It needs to allow people to join the association online, including selecting a member type, entering their basic contact information as well as specific information that the organization needs to collect, specifying additional people that are part of the membership, joining interest groups and chapters, signing any legal documentation such as a release agreement or a code of ethics, and completing the registration by making an online payment.



Figure 3.

It needs to provide a security system that allows members to log in and view member-only content. Members must have access to a personal Profile screen where they can update their contact information and additional data that’s specific to the association. They should be able to renew their memberships and make payments online. They should be able to view a history of their transactions, payments, event registrations, and volunteering assignments. 

 

It needs to provide built-in functions or modules to perform the typical tasks that every association needs, including an event calendar with online registration and payment for events, document libraries, online discussion forums, surveys, perhaps an E-Commerce storefront, committee tracking, member interest groups, member directories, the ability to collect donations online, etc.

 

And these functions all need to interact with each other. For example, the AMS should make it easy to create a discussion forum whose membership is linked to an interest group. As members sign up for the group, or remove themselves, the forum membership is maintained automatically by the system. And if a folder in the Documents Library module is visible only to the Board of Directors—defined in the Committees module—that folder should only appear to currently active members of that committee. Once someone leaves the board, they can no longer see the folder or access its documents.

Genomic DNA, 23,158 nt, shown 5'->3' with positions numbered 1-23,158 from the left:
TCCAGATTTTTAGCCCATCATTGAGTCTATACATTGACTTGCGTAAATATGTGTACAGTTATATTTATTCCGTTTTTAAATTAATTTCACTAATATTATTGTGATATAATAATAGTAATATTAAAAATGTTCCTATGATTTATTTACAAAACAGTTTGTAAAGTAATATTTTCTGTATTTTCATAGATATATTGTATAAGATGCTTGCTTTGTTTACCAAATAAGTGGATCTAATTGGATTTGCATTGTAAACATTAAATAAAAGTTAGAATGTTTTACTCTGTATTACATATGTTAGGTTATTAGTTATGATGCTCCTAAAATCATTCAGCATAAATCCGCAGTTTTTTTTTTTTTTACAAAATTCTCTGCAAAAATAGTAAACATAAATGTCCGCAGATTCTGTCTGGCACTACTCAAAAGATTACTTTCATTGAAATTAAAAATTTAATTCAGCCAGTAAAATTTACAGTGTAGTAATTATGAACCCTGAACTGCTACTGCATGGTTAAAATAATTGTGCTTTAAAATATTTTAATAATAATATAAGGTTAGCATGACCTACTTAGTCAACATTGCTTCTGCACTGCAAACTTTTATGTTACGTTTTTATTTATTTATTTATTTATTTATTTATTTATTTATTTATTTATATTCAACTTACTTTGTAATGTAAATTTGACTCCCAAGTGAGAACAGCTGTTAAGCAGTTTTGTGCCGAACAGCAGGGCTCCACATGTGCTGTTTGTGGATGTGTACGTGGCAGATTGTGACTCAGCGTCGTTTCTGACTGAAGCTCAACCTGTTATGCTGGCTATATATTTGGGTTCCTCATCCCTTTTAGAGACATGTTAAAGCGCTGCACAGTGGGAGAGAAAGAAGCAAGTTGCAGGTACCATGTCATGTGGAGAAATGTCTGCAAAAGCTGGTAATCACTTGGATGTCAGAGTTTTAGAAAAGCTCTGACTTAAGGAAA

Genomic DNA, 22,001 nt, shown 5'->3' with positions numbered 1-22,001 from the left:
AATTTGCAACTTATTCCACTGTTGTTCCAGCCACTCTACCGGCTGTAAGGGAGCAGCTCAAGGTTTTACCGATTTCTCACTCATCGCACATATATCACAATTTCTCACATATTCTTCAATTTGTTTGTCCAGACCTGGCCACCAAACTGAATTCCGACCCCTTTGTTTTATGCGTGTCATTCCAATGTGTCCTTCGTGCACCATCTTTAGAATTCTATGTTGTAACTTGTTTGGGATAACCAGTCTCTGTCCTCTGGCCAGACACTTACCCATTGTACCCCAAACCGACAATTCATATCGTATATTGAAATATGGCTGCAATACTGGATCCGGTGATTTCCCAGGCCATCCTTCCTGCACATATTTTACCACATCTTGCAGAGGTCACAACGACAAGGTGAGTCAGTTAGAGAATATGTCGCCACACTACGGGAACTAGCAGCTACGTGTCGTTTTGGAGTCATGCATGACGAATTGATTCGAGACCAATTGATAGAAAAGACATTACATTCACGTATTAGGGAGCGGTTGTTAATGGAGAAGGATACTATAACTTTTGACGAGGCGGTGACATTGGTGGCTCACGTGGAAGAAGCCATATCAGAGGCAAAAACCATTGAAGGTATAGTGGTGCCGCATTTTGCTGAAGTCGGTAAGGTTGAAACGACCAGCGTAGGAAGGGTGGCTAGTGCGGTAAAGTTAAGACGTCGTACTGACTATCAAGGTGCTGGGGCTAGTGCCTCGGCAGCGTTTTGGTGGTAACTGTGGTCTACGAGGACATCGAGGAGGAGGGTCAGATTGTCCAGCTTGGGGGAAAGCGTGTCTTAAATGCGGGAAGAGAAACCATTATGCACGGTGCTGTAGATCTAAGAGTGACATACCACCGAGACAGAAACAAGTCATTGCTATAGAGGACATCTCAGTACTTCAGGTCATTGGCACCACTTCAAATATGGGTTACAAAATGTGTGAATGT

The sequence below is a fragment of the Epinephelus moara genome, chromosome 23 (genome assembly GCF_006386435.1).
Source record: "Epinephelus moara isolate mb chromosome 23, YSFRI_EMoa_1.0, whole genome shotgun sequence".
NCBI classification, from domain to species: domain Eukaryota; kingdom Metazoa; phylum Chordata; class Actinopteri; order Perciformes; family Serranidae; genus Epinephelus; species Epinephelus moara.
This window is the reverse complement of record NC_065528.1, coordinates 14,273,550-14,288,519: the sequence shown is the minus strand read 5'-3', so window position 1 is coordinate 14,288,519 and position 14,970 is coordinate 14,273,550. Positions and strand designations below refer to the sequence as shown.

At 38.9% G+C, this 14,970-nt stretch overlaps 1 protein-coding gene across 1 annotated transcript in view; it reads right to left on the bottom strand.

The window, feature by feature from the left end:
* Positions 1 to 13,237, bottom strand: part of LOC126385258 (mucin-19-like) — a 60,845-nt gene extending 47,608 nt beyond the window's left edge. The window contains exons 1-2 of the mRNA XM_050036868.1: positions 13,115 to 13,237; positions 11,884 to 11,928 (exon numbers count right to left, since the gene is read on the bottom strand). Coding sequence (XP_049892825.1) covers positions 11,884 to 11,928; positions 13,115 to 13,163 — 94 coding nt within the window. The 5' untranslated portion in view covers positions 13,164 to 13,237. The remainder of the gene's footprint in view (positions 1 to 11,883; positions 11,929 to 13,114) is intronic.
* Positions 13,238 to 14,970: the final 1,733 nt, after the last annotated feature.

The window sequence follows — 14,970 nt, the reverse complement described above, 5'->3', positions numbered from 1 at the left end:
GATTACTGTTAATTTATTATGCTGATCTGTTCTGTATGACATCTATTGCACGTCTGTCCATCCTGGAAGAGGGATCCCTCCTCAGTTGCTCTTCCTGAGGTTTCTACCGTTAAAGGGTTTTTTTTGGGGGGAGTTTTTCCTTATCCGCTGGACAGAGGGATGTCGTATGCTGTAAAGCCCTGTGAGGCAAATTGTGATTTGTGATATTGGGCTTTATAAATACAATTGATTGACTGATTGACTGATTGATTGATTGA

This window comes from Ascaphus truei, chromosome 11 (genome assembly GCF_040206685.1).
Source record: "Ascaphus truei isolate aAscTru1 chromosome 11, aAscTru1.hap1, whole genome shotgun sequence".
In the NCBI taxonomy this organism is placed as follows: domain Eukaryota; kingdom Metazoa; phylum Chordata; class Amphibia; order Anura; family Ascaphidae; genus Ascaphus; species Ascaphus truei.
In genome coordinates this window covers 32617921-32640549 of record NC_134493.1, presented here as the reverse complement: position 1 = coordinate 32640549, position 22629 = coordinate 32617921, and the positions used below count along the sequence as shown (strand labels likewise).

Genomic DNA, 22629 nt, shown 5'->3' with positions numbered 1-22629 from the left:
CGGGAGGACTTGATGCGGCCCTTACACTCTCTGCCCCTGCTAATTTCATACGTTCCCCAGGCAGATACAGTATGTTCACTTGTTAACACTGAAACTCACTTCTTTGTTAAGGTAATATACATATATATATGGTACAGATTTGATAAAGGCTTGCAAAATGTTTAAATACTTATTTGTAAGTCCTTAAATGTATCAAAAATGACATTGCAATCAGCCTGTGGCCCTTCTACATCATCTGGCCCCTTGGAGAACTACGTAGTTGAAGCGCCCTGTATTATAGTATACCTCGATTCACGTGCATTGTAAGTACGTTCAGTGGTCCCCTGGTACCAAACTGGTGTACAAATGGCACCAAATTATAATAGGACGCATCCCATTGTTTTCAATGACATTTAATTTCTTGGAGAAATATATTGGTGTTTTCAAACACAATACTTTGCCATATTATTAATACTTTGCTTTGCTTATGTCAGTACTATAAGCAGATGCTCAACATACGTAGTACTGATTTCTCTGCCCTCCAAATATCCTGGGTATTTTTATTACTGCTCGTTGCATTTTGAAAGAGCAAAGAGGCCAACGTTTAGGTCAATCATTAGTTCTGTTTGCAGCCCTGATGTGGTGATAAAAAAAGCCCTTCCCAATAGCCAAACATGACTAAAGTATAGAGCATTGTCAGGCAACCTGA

Figure 4.

The AMS also needs to provide a comprehensive suite of management tools to maintain memberships, the website itself, finances, the organization, and communications, all of which work together with the database and modules. For example, it should be possible to send out a blast email to everyone in a committee or a member interest group and not have to worry about who it’s going to.

 

An AMS for a small staff or volunteer-based association should handle many previously tedious tasks automatically. It should be trivial to configure the system to send out member renewal notices on a pre-determined schedule, allowing members to click a link to login and renew online in just a couple of minutes. It should also distribute administrative tasks down to members themselves, allowing them to update their own profiles and make payments without having to contact the “office”. The more that members can do on their own, the less that has to be done by limited staff and volunteer resources.

 

The platform should also allow specific functions to be isolated to volunteers who only need access to part of the system. For example, someone may volunteer to maintain online discussion forums or handle event registrations for an upcoming conference, but the association doesn’t necessarily want that person to be able to modify the website or view financial reports. 

 

It should make it easy for the association to reach out to members using blast emailings, surveys and ad hoc forms and have the built-in tools to make informed decisions based on the responses. The AMS can encourage participation and involvement, helping the association increase retention rates. 

 

The AMS must also fully support a database of non-members and the different ways they interact with the association. It should track non-member event registrations since these are future members and donors. But it should also allow the association to maintain its lists of press, local government and public safety officials, affiliated associations, and other contacts, and it should be possible to send blast emails to any subset of these non-members.

 

As it should be obvious by now, since ClubExpress is presenting this blog post, our platform was designed based on these principles and specifically for associations run by a very small staff or by volunteers.